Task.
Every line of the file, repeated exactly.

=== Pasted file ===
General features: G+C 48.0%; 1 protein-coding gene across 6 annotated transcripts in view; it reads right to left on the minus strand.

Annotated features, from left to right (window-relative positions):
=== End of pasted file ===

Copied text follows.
General features: G+C 48.0%; 1 protein-coding gene across 6 annotated transcripts in view; it reads right to left on the minus strand.

Annotated features, from left to right (window-relative positions):